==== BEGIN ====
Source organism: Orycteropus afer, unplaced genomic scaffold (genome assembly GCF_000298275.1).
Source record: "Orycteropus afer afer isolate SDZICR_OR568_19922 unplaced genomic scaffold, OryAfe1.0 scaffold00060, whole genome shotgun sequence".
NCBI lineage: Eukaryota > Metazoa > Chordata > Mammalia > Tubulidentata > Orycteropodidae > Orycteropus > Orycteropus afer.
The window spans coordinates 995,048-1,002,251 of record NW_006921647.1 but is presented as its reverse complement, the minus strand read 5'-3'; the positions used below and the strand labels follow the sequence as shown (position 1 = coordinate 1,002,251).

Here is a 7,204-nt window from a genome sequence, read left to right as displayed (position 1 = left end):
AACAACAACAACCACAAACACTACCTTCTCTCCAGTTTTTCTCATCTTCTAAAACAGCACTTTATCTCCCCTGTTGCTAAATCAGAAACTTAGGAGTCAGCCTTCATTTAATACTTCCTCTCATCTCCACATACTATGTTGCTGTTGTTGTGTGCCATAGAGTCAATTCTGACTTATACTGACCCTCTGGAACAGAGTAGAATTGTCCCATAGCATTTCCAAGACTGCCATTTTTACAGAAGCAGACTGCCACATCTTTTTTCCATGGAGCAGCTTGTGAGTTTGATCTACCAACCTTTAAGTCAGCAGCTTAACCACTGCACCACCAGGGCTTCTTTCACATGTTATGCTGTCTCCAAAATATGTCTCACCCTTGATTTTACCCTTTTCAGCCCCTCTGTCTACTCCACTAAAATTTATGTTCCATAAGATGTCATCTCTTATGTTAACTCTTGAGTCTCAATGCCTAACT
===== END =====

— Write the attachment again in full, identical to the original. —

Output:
Source organism: Orycteropus afer, unplaced genomic scaffold (genome assembly GCF_000298275.1).
Source record: "Orycteropus afer afer isolate SDZICR_OR568_19922 unplaced genomic scaffold, OryAfe1.0 scaffold00060, whole genome shotgun sequence".
NCBI lineage: Eukaryota > Metazoa > Chordata > Mammalia > Tubulidentata > Orycteropodidae > Orycteropus > Orycteropus afer.
The window spans coordinates 995,048-1,002,251 of record NW_006921647.1 but is presented as its reverse complement, the minus strand read 5'-3'; the positions used below and the strand labels follow the sequence as shown (position 1 = coordinate 1,002,251).

Here is a 7,204-nt window from a genome sequence, read left to right as displayed (position 1 = left end):
AACAACAACAACCACAAACACTACCTTCTCTCCAGTTTTTCTCATCTTCTAAAACAGCACTTTATCTCCCCTGTTGCTAAATCAGAAACTTAGGAGTCAGCCTTCATTTAATACTTCCTCTCATCTCCACATACTATGTTGCTGTTGTTGTGTGCCATAGAGTCAATTCTGACTTATACTGACCCTCTGGAACAGAGTAGAATTGTCCCATAGCATTTCCAAGACTGCCATTTTTACAGAAGCAGACTGCCACATCTTTTTTCCATGGAGCAGCTTGTGAGTTTGATCTACCAACCTTTAAGTCAGCAGCTTAACCACTGCACCACCAGGGCTTCTTTCACATGTTATGCTGTCTCCAAAATATGTCTCACCCTTGATTTTACCCTTTTCAGCCCCTCTGTCTACTCCACTAAAATTTATGTTCCATAAGATGTCATCTCTTATGTTAACTCTTGAGTCTCAATGCCTAACT